Will California Legalize Pot?
Continued from previous page
As the coalition of Prop. 19 supporters grows, so does the mainstream media's coverage. Gutwillig believes Prop. 19 has done a "really good job of defining the way the media is covering it; coming up with new and interesting ways of talking about the issue. They are talking about the failures of prohibition without seeming to encourage greater consumption of marijuana. And the argument that is increasingly made is that this is not playing out as criminal justice reform, that this is playing out as a social or cultural or economic issue. The framing is different."
Here Gutwillig is referring to the last statewide drug initiative -- Prop. 5 in 2008. That failed measure was framed as a criminal justice issue and sought to emphasize treatment and rehabilitation for drug offenders over harsh criminal consequences. So the Prop. 19 campaign's hope may be to learn from the lesson of Prop. 5 and skew away from criminal justice arguments. But there could be a downside to this approach.
"Prop. 19 is talking about this as more of a jobs, revenue issue, which plays well for the mainstream media which likes to play up the fiscal side of it because it ties into larger stories, but a more sinister interpretation may be that it allows the media to talk about marijuana reform without talking about marijuana reform," Gutwillig says.
This is tied to another worry Gutwillig observes. "The research and focus groups I've seen see the whole revenue thing as gravy -- it matters to people who've already made up their minds about supporting Prop. 19. But it's not the reason someone is going to come off the fence. [Talking about revenue] doesn't resonate with voters, nor should it," he says. "But what does resonate is the other side of the fiscal coin, which is the opportunity to save and redirect scarce law enforcement resources. That message makes a big difference. People's instincts tell them there is something fundamentally hypocritical about marijuana prohibition."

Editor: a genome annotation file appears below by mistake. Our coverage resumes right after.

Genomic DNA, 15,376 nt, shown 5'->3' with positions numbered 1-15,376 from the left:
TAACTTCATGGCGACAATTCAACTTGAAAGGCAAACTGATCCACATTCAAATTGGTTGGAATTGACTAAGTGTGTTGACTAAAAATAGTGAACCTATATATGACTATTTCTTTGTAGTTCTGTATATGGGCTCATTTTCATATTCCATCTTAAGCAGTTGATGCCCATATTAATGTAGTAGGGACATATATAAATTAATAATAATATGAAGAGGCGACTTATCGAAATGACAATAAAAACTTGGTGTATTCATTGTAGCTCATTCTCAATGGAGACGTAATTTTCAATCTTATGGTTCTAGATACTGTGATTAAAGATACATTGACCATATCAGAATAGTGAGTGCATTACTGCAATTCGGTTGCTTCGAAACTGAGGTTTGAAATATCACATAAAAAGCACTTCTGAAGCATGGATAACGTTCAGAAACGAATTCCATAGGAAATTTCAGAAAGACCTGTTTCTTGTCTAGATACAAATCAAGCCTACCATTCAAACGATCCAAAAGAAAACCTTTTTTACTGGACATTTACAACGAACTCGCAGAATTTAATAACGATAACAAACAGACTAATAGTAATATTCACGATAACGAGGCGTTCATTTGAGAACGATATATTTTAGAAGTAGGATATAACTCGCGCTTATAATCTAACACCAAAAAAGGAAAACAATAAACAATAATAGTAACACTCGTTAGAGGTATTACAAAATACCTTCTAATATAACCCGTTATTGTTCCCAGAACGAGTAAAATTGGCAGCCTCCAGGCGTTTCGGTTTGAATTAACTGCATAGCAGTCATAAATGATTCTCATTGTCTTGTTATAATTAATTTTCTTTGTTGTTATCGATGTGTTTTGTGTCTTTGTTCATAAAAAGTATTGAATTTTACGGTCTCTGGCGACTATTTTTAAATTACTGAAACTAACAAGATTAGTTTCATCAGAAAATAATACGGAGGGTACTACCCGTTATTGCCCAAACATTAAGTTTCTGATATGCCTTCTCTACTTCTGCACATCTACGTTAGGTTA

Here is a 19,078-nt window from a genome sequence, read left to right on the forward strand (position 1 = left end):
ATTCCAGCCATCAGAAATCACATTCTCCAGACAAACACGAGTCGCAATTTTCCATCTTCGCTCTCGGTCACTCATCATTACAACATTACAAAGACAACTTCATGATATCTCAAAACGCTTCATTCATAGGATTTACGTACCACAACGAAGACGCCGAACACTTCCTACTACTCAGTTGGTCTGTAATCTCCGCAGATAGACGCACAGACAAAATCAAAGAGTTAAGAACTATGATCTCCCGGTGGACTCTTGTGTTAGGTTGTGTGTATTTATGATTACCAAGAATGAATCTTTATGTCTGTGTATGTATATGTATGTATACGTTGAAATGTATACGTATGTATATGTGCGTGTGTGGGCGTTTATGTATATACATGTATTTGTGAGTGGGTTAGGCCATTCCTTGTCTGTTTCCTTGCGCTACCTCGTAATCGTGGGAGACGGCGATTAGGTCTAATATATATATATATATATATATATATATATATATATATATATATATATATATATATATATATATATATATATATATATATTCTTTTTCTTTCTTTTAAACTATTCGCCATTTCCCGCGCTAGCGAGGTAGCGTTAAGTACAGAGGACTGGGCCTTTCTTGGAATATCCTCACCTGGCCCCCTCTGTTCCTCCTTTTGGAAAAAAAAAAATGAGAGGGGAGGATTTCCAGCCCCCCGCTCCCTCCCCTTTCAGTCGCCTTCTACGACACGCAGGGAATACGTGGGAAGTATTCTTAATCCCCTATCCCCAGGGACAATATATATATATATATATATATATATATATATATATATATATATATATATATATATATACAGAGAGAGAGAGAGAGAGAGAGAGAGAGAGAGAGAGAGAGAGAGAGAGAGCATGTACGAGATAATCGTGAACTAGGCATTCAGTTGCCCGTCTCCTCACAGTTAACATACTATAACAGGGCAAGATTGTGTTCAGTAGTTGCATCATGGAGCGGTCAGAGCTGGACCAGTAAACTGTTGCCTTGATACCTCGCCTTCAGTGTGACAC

Prop. 19 hopes to appeal to the instincts of Californians who believe the drug war has failed.
The campaign's strategy
As Prop. 19 prepares to fan out across California, it has set two very important, realistic goals. The first is that it will not try to change the minds of those who believe marijuana prohibition has been a success. This means that the campaign is out to mobilize those who already support Prop. 19, and make sure they show up to vote; it also means they will focus on convincing those who have some sense that criminalizing pot has done more harm than good that this measure is the right solution to this policy problem. The campaign expects the swing demographics to be comprised mostly of blacks, Latinos, mothers, and young people.
In its second key strategic move, the campaign will especially focus on the largest areas of voters most likely to vote in midterm elections -- Los Angeles County, Orange County, the Bay Area, the Inland Empire, and the Central Valley -- rather than spread itself too thin across the entire state.
As the campaign prepares to begin its on-the-ground outreach over these next few weeks, the question of financing arises. After all, big dollars are behind most successful campaigns.
While Tax Cannabis premiered with a lot of fanfare about its financial backing, the situation is somewhat different now. Richard Lee, the pot entrepreneur and co-proponent of the initiative, injected $1.4 million of his money -- via Oaksterdam University -- to ensure its passage. While fund-raising has continued at a steady clip, the latest public filings show that most of the larger cash infusions still come from S.K. Seymour, LLC, Lee's umbrella organization that runs Oaksterdam and other cannabis-related businesses. Despite this, Prop. 19 is committed to raising small amounts from many people, and the filings show many small-dollar donations have started to flow in. According to Lee, the campaign has raised $130,000 online and most of these donations were under $250.